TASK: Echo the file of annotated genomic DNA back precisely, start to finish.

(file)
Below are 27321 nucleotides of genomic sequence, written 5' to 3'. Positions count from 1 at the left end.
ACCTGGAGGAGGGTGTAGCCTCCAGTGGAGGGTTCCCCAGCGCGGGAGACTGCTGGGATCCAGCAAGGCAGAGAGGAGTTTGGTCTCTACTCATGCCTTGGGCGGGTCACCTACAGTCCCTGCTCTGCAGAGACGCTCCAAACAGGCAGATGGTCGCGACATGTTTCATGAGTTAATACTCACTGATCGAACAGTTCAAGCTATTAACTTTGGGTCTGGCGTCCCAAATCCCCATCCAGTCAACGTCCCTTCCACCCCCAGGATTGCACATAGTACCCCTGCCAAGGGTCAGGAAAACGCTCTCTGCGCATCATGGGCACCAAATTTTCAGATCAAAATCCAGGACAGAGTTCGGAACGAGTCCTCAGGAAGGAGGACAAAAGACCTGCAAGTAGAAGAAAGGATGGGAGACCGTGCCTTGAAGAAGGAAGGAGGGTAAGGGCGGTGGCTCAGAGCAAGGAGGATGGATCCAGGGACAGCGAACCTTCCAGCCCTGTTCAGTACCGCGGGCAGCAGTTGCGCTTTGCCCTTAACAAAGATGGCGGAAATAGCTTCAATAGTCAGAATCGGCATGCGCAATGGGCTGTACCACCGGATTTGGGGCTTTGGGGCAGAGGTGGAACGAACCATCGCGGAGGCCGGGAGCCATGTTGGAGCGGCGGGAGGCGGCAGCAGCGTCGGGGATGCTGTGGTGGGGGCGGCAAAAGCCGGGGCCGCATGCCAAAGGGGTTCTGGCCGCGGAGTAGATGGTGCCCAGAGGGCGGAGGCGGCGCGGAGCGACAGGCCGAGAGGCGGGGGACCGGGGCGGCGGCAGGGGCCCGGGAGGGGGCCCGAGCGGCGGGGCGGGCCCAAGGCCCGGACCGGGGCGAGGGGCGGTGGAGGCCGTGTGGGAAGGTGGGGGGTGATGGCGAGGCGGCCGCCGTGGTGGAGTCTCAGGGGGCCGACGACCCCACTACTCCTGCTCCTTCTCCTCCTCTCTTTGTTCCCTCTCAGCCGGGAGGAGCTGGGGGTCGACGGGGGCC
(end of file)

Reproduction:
Below are 27321 nucleotides of genomic sequence, written 5' to 3'. Positions count from 1 at the left end.
ACCTGGAGGAGGGTGTAGCCTCCAGTGGAGGGTTCCCCAGCGCGGGAGACTGCTGGGATCCAGCAAGGCAGAGAGGAGTTTGGTCTCTACTCATGCCTTGGGCGGGTCACCTACAGTCCCTGCTCTGCAGAGACGCTCCAAACAGGCAGATGGTCGCGACATGTTTCATGAGTTAATACTCACTGATCGAACAGTTCAAGCTATTAACTTTGGGTCTGGCGTCCCAAATCCCCATCCAGTCAACGTCCCTTCCACCCCCAGGATTGCACATAGTACCCCTGCCAAGGGTCAGGAAAACGCTCTCTGCGCATCATGGGCACCAAATTTTCAGATCAAAATCCAGGACAGAGTTCGGAACGAGTCCTCAGGAAGGAGGACAAAAGACCTGCAAGTAGAAGAAAGGATGGGAGACCGTGCCTTGAAGAAGGAAGGAGGGTAAGGGCGGTGGCTCAGAGCAAGGAGGATGGATCCAGGGACAGCGAACCTTCCAGCCCTGTTCAGTACCGCGGGCAGCAGTTGCGCTTTGCCCTTAACAAAGATGGCGGAAATAGCTTCAATAGTCAGAATCGGCATGCGCAATGGGCTGTACCACCGGATTTGGGGCTTTGGGGCAGAGGTGGAACGAACCATCGCGGAGGCCGGGAGCCATGTTGGAGCGGCGGGAGGCGGCAGCAGCGTCGGGGATGCTGTGGTGGGGGCGGCAAAAGCCGGGGCCGCATGCCAAAGGGGTTCTGGCCGCGGAGTAGATGGTGCCCAGAGGGCGGAGGCGGCGCGGAGCGACAGGCCGAGAGGCGGGGGACCGGGGCGGCGGCAGGGGCCCGGGAGGGGGCCCGAGCGGCGGGGCGGGCCCAAGGCCCGGACCGGGGCGAGGGGCGGTGGAGGCCGTGTGGGAAGGTGGGGGGTGATGGCGAGGCGGCCGCCGTGGTGGAGTCTCAGGGGGCCGACGACCCCACTACTCCTGCTCCTTCTCCTCCTCTCTTTGTTCCCTCTCAGCCGGGAGGAGCTGGGGGTCGACGGGGGCC